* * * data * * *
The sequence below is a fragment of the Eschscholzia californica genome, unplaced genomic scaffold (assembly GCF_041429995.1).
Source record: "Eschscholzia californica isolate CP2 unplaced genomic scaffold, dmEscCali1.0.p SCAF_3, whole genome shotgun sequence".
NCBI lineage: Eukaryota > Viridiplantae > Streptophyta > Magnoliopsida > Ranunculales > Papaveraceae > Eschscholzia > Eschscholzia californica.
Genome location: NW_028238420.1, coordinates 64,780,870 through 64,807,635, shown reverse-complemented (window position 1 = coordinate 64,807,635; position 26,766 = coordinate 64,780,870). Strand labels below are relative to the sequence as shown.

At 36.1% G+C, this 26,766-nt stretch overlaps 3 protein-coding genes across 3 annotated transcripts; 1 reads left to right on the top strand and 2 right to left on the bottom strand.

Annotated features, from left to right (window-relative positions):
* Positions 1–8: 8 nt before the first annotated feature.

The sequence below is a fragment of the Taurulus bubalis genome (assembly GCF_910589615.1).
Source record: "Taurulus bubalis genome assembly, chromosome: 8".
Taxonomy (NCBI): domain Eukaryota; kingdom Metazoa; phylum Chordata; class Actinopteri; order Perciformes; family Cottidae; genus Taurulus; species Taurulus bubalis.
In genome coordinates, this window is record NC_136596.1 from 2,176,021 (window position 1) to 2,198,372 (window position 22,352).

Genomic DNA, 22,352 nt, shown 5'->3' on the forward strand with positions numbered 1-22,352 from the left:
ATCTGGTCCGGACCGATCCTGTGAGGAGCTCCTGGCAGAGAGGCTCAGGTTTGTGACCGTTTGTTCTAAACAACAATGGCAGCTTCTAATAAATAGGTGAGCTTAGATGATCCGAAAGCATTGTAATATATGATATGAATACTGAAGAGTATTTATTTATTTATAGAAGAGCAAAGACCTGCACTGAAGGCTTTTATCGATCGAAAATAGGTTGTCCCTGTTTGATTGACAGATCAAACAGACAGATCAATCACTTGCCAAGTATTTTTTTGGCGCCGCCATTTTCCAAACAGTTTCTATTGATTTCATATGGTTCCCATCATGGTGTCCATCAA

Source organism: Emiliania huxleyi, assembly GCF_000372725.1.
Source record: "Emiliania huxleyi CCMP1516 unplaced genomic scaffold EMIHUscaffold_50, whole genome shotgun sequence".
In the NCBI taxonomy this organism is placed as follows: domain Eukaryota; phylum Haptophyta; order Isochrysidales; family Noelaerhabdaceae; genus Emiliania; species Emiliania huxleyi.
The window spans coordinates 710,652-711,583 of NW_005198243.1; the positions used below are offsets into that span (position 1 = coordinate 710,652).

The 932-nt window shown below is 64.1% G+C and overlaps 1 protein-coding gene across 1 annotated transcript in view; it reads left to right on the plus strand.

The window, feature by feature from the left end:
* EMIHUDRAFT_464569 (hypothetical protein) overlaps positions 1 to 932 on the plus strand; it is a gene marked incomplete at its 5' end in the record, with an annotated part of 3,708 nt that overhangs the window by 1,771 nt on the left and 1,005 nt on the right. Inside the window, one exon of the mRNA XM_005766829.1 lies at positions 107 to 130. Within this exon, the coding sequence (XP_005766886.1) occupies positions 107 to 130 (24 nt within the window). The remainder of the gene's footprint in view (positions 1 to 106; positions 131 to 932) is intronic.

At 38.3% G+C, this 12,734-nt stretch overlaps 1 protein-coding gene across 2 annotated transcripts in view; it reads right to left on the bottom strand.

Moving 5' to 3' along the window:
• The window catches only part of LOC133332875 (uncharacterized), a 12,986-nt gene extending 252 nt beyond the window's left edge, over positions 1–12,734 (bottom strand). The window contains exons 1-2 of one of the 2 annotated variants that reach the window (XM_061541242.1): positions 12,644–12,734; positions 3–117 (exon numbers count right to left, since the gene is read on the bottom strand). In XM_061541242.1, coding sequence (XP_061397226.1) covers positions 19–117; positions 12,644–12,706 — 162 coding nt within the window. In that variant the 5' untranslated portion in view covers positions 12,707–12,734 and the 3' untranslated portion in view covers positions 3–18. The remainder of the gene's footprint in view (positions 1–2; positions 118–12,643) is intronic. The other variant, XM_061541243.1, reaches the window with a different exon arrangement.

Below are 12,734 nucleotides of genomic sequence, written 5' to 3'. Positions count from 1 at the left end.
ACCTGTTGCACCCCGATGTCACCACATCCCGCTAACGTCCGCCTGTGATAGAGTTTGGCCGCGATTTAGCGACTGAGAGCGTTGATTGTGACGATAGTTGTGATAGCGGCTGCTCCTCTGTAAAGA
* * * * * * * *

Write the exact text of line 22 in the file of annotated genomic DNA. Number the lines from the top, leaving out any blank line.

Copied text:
Moving 5' to 3' along the window: